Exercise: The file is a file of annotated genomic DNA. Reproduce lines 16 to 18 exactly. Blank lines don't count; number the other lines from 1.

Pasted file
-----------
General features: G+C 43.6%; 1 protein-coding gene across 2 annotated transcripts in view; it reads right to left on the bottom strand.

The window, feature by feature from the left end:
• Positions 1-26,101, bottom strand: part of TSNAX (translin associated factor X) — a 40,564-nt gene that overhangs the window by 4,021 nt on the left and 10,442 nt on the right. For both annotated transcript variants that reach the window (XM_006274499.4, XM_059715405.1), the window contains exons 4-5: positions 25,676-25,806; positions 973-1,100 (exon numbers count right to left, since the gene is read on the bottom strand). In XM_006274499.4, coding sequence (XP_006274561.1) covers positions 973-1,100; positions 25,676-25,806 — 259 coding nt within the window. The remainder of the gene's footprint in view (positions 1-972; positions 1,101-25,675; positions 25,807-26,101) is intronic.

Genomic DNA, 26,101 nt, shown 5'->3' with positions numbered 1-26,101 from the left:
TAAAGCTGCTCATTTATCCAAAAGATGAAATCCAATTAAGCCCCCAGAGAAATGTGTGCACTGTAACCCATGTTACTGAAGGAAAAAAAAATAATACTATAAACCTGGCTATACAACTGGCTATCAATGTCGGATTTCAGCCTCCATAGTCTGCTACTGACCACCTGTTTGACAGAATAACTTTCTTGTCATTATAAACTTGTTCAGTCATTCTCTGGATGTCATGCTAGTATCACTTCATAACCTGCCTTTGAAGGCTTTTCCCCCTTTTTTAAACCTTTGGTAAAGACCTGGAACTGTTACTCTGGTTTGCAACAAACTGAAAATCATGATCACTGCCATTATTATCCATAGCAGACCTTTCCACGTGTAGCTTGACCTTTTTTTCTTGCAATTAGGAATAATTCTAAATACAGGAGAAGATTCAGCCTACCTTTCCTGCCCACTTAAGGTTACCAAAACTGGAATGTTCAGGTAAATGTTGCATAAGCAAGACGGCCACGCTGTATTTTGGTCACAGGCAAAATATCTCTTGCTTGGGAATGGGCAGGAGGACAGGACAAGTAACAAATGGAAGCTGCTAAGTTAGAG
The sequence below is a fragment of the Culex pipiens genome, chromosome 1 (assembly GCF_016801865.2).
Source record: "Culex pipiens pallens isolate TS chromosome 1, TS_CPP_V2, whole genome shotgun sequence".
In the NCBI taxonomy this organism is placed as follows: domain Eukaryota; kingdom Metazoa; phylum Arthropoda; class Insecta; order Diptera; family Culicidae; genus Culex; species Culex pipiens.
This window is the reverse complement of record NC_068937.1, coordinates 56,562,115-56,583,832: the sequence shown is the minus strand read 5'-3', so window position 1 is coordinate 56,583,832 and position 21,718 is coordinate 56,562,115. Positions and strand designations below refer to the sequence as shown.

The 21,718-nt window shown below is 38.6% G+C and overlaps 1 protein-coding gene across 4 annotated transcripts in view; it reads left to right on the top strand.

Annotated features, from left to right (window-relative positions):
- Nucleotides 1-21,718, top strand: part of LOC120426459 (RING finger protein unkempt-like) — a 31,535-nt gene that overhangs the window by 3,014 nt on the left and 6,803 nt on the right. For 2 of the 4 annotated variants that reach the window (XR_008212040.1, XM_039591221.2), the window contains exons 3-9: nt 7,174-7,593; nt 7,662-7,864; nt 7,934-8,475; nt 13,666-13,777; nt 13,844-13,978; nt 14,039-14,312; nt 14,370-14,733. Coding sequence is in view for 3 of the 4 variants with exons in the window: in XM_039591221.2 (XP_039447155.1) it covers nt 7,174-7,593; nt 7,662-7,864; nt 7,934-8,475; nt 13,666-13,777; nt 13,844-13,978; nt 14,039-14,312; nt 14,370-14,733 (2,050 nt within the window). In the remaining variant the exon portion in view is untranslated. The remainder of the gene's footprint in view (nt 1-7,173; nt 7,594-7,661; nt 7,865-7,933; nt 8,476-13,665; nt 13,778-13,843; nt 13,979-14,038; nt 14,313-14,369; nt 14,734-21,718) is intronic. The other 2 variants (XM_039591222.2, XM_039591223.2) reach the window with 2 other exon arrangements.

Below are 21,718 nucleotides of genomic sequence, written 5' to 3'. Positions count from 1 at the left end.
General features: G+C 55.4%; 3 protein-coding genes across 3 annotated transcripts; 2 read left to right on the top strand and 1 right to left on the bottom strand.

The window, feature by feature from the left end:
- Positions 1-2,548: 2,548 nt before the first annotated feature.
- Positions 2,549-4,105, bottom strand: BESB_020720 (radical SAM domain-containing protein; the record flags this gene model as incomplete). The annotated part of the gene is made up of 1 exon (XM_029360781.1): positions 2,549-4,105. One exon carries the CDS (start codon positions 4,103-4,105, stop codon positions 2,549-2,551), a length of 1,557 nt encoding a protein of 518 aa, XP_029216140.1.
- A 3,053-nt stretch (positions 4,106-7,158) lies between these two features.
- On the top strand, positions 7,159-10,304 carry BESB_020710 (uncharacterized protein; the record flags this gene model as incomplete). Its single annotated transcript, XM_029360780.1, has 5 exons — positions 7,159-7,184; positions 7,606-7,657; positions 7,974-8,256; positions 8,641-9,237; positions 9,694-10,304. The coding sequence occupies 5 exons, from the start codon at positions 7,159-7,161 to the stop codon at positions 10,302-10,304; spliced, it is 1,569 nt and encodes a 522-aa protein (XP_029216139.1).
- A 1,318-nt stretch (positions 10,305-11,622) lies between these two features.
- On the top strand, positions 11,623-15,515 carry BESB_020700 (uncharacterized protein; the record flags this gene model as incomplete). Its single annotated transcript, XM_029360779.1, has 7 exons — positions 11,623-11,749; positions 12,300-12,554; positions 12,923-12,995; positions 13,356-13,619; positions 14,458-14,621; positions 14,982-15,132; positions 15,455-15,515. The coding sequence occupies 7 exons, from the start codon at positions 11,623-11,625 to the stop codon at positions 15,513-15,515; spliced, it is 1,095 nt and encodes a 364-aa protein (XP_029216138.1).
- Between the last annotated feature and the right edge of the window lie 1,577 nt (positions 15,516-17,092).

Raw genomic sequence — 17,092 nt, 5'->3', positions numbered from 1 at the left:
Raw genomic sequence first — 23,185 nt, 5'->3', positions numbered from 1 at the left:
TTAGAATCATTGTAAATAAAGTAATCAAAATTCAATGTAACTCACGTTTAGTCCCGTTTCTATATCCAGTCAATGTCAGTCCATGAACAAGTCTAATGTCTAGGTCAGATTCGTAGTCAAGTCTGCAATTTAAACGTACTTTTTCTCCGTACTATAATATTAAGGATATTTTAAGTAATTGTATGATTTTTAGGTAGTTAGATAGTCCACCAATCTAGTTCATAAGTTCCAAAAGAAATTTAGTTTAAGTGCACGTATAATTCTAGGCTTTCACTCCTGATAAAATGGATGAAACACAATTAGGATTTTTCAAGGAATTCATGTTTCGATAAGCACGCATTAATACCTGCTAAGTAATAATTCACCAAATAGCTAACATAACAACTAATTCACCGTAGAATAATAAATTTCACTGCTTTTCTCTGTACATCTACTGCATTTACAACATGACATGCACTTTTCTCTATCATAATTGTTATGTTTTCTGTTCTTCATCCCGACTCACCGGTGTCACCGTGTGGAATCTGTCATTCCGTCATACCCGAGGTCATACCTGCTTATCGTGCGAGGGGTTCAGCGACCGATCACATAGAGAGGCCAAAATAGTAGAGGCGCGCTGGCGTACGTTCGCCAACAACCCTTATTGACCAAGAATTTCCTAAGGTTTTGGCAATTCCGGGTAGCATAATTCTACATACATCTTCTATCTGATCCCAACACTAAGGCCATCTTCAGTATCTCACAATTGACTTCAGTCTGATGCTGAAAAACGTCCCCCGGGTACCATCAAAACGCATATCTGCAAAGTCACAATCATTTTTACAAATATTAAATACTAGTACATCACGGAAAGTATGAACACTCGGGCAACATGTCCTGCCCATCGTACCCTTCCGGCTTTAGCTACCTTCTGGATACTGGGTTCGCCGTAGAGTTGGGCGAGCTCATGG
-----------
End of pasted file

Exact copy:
- Positions 1-2,548: 2,548 nt before the first annotated feature.
- Positions 2,549-4,105, bottom strand: BESB_020720 (radical SAM domain-containing protein; the record flags this gene model as incomplete). The annotated part of the gene is made up of 1 exon (XM_029360781.1): positions 2,549-4,105. One exon carries the CDS (start codon positions 4,103-4,105, stop codon positions 2,549-2,551), a length of 1,557 nt encoding a protein of 518 aa, XP_029216140.1.
- A 3,053-nt stretch (positions 4,106-7,158) lies between these two features.